…when I came upon her by the river I thought surely my eyes could not be believed: Hamlet’s Desdemona, bathing by the river, get thee to a nunnery. She offered me fresh tomatoes from her basket, picked from her garden that morning. I took two and determined that Mother would be very pleased. Mother had been supervising construction on the new wing of the house all morning, surely some freshly sliced tomatoes topped with olive oil sea salt black pepper would be a surprise comfort to accompany her afternoon tea and lemonade. When I thanked this young Desdomona, she vowed to return tomorrow, and I promised to take her to see where the south portion of the garage in the house had been expanded to connect to the stables, so that more stock may be shielded from the elements, but also it was a very pleasant place to read books. Mother was indeed pleased with tomatoes and the house grew two sizes that month. As I look back upon these memories I cannot bring myself to comprehend that our courtship began in such a humble way. 

It was like when I had installed the third floor to accommodate the growing number of children. Sure, there were Daniel and Isaiah, but also the ones George and Lauren and Mildred that we had taken in. Orphans, functionally if not factually. What good is a parent who is too drunk to parent? We helped where we could. When we added the third floor it provided enough space for all the children to live their lives and have a childhood and not disrupt the work we had going on in the library and drawing room, re-shaping the future of Vine, managing its economy in secret, ensuring the flow of money like a well-built dam running over a fat cliff into Vine’s coffers, courtesy of the U.S. government. That sort of business is not the kind of business that can be conducted with the risk of children running headlong into…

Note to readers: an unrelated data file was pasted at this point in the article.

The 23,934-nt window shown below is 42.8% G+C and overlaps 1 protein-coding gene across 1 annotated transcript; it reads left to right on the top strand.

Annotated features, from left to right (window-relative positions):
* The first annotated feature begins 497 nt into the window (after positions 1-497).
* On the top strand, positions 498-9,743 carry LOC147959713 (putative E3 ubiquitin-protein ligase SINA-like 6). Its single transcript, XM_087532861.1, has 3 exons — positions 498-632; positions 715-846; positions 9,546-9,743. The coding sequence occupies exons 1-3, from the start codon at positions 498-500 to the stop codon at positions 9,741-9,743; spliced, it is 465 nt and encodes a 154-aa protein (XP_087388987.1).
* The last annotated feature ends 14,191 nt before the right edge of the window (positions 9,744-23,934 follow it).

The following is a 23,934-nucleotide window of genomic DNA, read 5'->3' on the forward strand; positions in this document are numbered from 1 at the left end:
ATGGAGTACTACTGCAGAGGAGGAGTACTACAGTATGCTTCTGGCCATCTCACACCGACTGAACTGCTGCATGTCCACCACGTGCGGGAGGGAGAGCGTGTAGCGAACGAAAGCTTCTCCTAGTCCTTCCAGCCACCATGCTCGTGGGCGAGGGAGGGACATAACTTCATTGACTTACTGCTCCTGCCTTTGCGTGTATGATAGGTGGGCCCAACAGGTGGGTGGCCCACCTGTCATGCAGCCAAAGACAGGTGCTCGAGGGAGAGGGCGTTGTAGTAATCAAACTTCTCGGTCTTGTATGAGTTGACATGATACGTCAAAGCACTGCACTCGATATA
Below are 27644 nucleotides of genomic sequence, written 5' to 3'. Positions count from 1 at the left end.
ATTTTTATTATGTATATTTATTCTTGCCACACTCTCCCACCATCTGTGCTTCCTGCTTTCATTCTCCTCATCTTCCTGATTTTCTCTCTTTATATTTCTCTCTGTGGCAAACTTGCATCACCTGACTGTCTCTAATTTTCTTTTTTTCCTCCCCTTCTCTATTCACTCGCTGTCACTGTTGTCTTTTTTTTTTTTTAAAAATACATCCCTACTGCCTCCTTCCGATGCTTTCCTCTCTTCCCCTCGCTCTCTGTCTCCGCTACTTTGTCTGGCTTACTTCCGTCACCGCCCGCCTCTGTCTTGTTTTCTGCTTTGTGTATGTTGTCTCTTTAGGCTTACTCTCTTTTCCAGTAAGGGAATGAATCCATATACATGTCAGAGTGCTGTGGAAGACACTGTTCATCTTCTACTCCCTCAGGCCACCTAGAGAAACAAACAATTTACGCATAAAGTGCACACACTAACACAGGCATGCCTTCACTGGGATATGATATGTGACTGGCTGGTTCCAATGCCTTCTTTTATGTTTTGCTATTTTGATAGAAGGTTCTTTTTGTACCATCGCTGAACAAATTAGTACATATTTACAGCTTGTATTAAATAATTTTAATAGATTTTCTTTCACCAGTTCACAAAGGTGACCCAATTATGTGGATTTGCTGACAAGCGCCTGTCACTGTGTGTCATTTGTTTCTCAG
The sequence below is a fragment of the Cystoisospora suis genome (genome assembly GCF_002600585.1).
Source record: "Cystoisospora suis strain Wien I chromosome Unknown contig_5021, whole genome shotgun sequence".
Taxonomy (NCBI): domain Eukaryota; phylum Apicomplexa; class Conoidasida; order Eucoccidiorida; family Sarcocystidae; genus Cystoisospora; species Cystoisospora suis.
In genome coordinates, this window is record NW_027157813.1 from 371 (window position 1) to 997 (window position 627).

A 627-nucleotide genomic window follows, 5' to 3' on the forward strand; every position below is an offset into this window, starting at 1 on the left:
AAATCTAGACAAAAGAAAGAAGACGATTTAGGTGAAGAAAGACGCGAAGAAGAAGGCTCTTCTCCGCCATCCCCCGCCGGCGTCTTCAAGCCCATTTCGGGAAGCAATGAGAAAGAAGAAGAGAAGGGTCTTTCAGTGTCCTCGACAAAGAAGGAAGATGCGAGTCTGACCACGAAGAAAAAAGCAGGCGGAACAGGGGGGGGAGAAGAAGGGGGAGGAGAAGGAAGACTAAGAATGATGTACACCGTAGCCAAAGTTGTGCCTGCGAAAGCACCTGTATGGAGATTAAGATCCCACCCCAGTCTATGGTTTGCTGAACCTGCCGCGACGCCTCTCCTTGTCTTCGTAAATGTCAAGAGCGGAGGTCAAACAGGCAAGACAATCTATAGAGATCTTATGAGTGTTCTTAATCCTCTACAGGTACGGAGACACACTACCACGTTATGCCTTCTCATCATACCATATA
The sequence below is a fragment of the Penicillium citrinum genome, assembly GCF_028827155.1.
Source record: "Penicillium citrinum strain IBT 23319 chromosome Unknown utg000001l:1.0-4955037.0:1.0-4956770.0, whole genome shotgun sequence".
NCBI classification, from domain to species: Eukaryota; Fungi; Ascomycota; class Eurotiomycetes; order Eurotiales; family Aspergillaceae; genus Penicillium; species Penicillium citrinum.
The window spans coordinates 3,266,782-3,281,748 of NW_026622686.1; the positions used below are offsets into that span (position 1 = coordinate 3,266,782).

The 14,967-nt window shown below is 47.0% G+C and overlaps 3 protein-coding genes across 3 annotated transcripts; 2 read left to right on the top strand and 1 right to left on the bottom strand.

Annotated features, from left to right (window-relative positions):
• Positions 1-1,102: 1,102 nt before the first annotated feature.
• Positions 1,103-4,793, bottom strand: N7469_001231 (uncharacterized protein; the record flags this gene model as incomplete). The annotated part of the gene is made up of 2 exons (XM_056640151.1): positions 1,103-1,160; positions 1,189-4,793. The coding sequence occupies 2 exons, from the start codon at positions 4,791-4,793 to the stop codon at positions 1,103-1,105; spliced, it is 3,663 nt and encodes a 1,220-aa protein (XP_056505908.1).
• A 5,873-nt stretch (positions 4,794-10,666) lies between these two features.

…of course he was a drunk, which is why we’d had that room built specifically for him. If ever a man needed a place to sleep the demons off, it was Christopher Samuelson. He of course had his specific demons but no one was going to say he did not deserve the grace we could afford to provide with our spacious accommodations…

From The Diary of Rep. Roderick Butler, October 29, 1929 

I know now that I shall die before I see the finished construction of the gardens. The hedges were coming along nicely and we were to consult with florists next week. Why am I using the past tense? Beatrice would chide me for that. Unacceptable in her eyes. But who can say I’ll make it to the consultation with florists. I’ve had enough consultations with florists. They can consult with more florists when I’m dead. 

…No matter, my legacy is secure. I am secure. This house shall stand as a monument, if nothing else. Wouldn’t that be a sight? If I had my druthers, the house would be turned into an orphanage, or sanatorium, or someplace the poor and downtrodden of Vine can rest a weary head. Unfortunately, it seems I will not outlive Martin…

Editor’s Note: I have to admit, before reading his journals, I did not know Rep. Roderick Butler to be such a friend to the poor. No wonder Christine’s tip took me to Hortense Richardson’s shanty. No wonder Jonah is always going on about—we’ll get to that. 

Rep. Butler has always been viewed suspiciously, especially by Elders and Preachers. An outsider who felt the call of Vine while already deep into a political career, he attracted suspicion. Now I am wondering if that suspicion was because of Rep. Butler’s goals of building a house for the poor. Did his friendliness towards the downtrodden lead to friendliness with witches? I have more research to do. Research outside the Church and Library archives.